When we learn in schools and on TV about the climate crisis, we are always taught about the animals and plants that will suffer as a result, and the terrible effect that it will have on the planet. But we are very seldom – if ever – taught about the cost of the climate crisis on the people who live here. This is also the case in climate activism – the big stories and campaigns are often focussed on the wildlife and biodiversity of the planet which is suffering and dying as a result of the climate crisis and this needs to change. Millions of people all over the world are feeling the devastating effects of climate change and the climate crisis right now, and I think when we realise that the species that will suffer most from climate change is us; homo sapiens, we will start to make the right choices and changes.
Change often is most rife when we see the effects in our own homes, countries or areas, and many amazing activists from the global South (such as Mitzi Jonelle Tan and Vanessa Nakate) were motivated by the devastation caused by the climate crisis to their homes and families. Here in Europe, we are lucky, as we are largely sheltered from the effects of the climate crisis. But even so, we are starting to see the increased rainfall, flooding, heatwaves and freezes which are the hallmarks of a degrading climate system. Fortunately, however, there are lots of things that we as individuals can do to make a difference to the state of the climate – starting with the big one: Education.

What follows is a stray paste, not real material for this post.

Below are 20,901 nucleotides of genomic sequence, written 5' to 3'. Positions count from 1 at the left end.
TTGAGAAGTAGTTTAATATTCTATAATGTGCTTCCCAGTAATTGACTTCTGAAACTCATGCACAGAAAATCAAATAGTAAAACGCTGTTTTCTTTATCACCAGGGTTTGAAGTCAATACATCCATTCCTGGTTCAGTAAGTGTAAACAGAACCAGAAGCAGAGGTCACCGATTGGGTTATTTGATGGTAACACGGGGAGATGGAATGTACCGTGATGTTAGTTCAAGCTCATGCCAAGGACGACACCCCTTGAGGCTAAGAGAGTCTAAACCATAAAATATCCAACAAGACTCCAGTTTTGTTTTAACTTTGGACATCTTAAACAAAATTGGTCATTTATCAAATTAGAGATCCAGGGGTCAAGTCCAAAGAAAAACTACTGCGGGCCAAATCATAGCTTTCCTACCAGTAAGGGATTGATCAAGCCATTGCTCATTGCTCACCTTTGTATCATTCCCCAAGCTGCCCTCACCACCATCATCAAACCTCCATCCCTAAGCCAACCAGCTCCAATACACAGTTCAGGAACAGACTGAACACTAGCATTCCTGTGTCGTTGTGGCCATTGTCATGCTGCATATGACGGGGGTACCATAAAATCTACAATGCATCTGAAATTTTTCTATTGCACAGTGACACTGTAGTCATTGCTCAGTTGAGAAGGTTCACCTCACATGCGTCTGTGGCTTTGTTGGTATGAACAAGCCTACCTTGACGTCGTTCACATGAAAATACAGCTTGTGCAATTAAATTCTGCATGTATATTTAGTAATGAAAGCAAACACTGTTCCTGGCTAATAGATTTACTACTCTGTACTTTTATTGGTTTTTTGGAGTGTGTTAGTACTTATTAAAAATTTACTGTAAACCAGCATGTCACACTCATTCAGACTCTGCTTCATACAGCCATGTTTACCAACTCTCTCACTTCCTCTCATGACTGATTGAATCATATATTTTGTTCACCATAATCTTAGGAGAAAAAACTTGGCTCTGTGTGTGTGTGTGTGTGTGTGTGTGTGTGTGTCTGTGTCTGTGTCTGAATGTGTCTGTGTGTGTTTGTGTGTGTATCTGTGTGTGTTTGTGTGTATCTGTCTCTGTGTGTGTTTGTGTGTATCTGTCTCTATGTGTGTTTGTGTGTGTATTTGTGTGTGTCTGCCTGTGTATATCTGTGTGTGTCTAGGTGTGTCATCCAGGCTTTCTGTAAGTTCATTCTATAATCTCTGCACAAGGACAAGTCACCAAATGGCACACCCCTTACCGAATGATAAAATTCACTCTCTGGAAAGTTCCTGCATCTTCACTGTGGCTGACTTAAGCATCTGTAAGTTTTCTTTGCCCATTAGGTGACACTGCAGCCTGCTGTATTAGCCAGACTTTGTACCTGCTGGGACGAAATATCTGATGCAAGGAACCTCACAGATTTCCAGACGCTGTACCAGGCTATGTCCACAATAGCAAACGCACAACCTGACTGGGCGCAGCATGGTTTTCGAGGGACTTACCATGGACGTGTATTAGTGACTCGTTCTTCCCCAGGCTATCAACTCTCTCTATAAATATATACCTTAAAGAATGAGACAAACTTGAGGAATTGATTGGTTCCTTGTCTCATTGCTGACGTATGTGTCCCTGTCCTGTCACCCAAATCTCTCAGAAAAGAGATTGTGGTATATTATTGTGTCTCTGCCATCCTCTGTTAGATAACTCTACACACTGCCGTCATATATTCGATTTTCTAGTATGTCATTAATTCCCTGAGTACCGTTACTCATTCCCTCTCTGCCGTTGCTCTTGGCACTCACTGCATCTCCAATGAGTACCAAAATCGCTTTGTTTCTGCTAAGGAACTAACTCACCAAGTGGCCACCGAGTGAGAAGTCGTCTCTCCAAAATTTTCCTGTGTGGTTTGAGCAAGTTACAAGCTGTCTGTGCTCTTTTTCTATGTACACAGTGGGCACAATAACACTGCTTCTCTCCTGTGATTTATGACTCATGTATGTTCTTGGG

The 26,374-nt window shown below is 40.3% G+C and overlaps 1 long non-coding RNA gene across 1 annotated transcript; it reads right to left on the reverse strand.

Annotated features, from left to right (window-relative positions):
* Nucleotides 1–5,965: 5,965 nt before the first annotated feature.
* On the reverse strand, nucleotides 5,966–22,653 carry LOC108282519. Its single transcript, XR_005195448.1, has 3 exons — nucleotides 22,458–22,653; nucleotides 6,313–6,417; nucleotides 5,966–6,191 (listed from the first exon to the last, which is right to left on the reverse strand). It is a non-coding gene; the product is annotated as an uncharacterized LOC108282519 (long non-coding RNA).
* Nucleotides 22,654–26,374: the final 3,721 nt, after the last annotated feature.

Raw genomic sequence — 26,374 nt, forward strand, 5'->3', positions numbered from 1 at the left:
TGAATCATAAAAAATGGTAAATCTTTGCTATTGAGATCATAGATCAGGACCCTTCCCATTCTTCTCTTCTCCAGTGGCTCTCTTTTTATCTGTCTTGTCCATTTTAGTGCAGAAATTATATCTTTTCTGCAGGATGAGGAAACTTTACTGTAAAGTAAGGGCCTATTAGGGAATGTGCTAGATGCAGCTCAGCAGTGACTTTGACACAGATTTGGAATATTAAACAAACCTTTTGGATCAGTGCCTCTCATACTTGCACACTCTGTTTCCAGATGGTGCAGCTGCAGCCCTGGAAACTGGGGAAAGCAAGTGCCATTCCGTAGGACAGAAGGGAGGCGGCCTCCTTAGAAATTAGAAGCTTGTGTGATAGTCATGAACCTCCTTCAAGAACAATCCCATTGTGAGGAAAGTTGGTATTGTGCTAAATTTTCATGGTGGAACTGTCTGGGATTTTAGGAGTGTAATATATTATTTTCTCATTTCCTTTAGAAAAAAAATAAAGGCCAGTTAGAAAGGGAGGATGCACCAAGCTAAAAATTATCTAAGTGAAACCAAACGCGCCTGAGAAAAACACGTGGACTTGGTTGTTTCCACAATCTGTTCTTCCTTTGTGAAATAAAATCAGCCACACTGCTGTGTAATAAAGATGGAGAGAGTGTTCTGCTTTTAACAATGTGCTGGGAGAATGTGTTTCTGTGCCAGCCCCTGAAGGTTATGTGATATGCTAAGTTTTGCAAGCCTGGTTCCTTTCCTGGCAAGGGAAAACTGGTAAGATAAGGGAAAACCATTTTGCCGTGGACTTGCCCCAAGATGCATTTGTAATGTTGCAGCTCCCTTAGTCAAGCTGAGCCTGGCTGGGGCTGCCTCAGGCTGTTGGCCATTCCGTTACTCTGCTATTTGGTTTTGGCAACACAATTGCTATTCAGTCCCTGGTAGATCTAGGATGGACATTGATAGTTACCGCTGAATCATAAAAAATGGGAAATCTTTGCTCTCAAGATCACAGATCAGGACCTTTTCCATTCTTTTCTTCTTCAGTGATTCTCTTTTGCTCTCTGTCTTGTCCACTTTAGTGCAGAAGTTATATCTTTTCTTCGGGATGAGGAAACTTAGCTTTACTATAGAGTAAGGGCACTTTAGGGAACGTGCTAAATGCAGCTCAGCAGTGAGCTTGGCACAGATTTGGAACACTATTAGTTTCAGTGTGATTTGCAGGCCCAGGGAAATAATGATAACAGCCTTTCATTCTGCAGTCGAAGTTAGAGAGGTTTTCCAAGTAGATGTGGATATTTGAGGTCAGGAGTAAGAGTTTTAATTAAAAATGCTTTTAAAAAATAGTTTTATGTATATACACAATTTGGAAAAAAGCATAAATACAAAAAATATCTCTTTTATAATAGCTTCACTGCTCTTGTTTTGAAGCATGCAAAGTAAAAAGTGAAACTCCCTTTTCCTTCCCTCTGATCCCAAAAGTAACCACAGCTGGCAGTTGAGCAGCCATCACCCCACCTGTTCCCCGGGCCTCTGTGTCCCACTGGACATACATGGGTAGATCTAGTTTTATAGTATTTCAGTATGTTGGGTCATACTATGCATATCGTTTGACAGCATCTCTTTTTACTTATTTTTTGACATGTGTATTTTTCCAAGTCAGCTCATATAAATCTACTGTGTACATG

One of the reasons that so little is being done for the climate, is the lack of knowledge on the subject in the general public. This is through no fault of our own; we are constantly being told that the climate crisis is not as much as a threat as say, Brexit is, or that making small changes far off in the future will be enough. This is sadly not the case, and so it is crucial that we educate ourselves about the realities of the climate crisis. Find reputable sources (such as Greenpeace, the IPCC, Fridays For Future and other NGOs) of information about the climate and read up on the facts. Watch documentaries, TED Talks and listen to speeches by climate activists in order to gain a thorough understanding of the emergency we are currently in.
The next step is to act on what you have learnt. There are many ways to do this, and more and more accessible and cheaper options for making your lifestyle more sustainable. However, you must be on the lookout for greenwashing – because as public awareness grows, ever more brands and companies are using greenwashing advertising campaigns to boost their sales and public image while doing very little for the environment or making very few ethical changes.
It is therefore important to do your research before buying, to make sure that your money is having the best impact possible.
Here are some sure-fire tips that will help you make a positive difference to the climate crisis whilst also being free of greenwashing: